Presentation on theme: "Sensory Systems. Sensory “receptors” In order to respond to your environment, or maintain homeostasis, you must first “sense” that stimulus –Sensation."— Presentation transcript:
Sensory “receptors” In order to respond to your environment, or maintain homeostasis, you must first “sense” that stimulus –Sensation = awareness of a stimulus The brain becomes aware that there is light because photoreceptors send this signal to the brain –Perception = conscious awareness of sensations More “higher” level integration/association involved in perception –Light is yellow, it’s in the shape of a “c”…it’s a banana
Sensory “receptors” You have sensory “receptors” for each form of stimulus –Sensory receptors have some unique traits While most are neurons, some in fact are specialized cells that can communicate with neurons by releasing neurotransmitter –Remember that every cell with a nucleus will have the same DNA…every cell can therefore produce ANY protein that you’d likely find in your body –Many sensory cells can “adapt” Gradually reduce their action potentials if continuously stimulated (sharp pain – dull pain) Gas station attendants who don’t smell the gas etc. –Other sensory cells do not “adapt” Will continue to send action potentials as long as the stimulus is present –Bright light
Sensory “receptors” “Adaptation” –Sensory receptors that reduce their action potentials when constantly stimulated are said to be undergoing “receptor desensitization” Are desensitizing themselves to the stimulus Can be through 2 distinct processes: –Hyperpolarizing themselves…creating a more strong membrane potential (MORE positive outside, MORE negative inside)… “supercharging” the battery across the plasma membrane –Reducing the number of receptors on their surface »Endocytose regions of neurolemma or plasma membrane into the cell body…reduces their exposure to their external environment
Sensory “receptors” Mechanoreceptors: fire action potentials in response to distortion of the cell or the receptor on that cell Thermoreceptors: fire action potentials in response changes in temperature –You have more “cold” receptor cells than “hot” receptors cells in your skin Photoreceptors: fire action potentials in response light or color –In your eye Chemoreceptors: fire action potentials in response to changes in their extracellular chemical environment –Osmo-receptors in your brain constantly check the osmolarity of blood Pain receptors: fire action potentials in response to damage to nearby tissue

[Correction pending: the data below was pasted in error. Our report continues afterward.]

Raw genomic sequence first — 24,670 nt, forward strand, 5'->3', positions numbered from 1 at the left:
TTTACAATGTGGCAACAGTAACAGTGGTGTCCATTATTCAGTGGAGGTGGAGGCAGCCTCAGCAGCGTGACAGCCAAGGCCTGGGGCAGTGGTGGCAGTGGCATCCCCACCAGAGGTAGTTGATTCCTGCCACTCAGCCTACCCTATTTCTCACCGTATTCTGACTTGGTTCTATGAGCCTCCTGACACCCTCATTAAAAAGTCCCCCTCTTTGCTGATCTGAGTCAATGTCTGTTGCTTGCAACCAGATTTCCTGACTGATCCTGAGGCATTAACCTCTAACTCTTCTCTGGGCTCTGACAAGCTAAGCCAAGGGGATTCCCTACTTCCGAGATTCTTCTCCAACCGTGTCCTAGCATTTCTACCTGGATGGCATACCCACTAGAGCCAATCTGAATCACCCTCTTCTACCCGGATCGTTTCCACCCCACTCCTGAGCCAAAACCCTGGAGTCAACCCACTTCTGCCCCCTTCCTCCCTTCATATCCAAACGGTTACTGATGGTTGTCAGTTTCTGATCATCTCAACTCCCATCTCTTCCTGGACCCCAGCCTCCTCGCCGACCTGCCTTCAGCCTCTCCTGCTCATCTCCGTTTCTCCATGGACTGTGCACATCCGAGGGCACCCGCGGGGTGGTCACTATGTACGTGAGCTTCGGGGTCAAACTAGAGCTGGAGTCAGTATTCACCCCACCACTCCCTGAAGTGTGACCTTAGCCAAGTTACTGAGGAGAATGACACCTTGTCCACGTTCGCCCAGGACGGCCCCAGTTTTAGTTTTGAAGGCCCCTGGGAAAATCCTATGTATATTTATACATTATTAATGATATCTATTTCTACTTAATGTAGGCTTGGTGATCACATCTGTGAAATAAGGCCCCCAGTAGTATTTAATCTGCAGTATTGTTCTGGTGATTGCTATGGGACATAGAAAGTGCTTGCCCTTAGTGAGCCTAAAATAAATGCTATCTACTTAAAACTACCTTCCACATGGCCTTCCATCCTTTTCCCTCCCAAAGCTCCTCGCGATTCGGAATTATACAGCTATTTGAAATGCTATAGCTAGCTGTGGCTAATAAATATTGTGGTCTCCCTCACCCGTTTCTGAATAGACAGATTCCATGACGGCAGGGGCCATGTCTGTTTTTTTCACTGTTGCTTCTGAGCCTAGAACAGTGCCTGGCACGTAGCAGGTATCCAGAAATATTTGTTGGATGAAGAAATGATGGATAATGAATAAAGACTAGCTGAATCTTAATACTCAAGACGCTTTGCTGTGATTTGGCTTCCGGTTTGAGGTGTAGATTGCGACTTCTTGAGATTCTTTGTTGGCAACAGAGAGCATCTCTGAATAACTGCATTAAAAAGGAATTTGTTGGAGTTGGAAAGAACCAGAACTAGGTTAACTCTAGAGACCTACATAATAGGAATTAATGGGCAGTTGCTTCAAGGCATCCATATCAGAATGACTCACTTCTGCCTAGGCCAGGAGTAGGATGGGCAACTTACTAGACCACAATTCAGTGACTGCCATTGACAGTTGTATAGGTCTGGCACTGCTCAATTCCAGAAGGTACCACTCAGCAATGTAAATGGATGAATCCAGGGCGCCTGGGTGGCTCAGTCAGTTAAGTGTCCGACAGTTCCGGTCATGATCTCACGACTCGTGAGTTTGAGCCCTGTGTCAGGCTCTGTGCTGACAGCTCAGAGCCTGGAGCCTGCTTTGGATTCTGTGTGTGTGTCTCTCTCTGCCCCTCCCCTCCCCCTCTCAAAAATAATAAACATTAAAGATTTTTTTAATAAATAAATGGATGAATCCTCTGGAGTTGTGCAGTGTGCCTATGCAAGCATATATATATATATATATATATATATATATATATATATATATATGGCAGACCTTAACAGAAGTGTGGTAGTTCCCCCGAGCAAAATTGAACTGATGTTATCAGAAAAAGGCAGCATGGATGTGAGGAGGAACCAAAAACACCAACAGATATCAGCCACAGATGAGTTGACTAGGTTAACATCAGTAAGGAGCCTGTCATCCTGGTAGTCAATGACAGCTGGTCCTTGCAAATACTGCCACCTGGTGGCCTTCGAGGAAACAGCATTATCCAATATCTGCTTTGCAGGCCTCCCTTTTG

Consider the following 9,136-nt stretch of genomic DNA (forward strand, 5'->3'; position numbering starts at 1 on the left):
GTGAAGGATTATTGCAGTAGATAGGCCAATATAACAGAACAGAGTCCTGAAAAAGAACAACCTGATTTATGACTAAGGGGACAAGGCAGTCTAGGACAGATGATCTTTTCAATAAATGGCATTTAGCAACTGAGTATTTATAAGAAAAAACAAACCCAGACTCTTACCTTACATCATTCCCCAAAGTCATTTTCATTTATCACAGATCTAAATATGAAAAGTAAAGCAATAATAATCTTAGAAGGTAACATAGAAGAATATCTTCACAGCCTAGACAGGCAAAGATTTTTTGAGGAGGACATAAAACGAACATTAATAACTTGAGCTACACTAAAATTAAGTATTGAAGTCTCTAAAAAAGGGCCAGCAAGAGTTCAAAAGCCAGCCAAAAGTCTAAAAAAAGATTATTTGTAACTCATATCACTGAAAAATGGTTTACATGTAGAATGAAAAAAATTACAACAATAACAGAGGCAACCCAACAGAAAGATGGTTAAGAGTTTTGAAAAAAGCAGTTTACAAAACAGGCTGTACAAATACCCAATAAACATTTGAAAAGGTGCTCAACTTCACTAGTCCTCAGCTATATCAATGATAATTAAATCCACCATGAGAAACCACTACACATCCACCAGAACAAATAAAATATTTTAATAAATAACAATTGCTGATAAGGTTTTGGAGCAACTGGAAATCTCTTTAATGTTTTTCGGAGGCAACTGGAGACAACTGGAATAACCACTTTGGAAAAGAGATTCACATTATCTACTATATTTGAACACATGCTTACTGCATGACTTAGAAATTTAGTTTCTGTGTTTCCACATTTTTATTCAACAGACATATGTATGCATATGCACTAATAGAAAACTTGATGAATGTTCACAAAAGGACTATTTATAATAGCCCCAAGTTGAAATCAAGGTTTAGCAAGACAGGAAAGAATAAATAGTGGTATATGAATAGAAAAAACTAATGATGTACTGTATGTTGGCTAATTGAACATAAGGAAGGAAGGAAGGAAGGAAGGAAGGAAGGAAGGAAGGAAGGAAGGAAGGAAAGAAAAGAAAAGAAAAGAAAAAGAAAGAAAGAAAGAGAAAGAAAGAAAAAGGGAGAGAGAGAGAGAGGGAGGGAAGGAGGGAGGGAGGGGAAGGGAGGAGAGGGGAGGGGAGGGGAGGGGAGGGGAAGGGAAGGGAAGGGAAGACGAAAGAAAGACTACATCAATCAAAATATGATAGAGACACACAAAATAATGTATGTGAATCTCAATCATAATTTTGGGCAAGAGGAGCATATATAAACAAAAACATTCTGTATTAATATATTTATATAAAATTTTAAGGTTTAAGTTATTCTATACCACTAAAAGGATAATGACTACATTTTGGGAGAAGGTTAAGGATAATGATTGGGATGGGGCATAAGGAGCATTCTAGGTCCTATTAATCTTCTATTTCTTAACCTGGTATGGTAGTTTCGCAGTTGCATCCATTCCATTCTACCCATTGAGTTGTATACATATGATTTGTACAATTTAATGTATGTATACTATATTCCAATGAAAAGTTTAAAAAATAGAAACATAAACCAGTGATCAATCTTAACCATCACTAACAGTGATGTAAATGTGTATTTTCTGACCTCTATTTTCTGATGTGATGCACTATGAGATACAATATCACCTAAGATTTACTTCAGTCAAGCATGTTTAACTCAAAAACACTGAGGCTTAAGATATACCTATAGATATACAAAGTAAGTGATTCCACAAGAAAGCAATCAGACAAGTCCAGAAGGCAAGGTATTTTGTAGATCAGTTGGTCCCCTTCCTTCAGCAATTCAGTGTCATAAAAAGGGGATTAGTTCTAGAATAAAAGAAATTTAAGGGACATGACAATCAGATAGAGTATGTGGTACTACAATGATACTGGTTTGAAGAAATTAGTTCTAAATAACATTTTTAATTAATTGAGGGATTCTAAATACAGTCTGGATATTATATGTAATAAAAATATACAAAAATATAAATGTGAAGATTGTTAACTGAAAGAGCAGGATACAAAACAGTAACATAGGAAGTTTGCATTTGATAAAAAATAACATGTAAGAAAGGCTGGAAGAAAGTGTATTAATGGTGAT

Sensory “receptors” Receptor cells can also be divided into: –General senses: throughout the body Often utilize single receptor cells, or clusters of receptor cells –Special senses: retained in skull (close to the brain) Utilize “specialized” sense organs –Taste, smell, sight, hearing & balance
In skeletal muscle, and within the tendons that attach muscle to bone, there are specialized mechanoreceptors. These “proprioceptors” allow the brain to monitor the result of the motor outputs. The “proprioceptors” accomplish this through a combination of specially- shaped muscle cells, and the neurons that wrap themselves around these “spindle” cells.
Thermal receptors Thermal sensation usually close to the surface of the skin –Normally a free neuron (not wrapped in any special tissue) –Classic example of “adaptive” receptors Hot shower gradually warms “down” because thermoreceptors are reducing their action potential rates –Unless you run out of hot water –Recall that you have separate cold & hot receptors Numerically, have more cold receptors than hot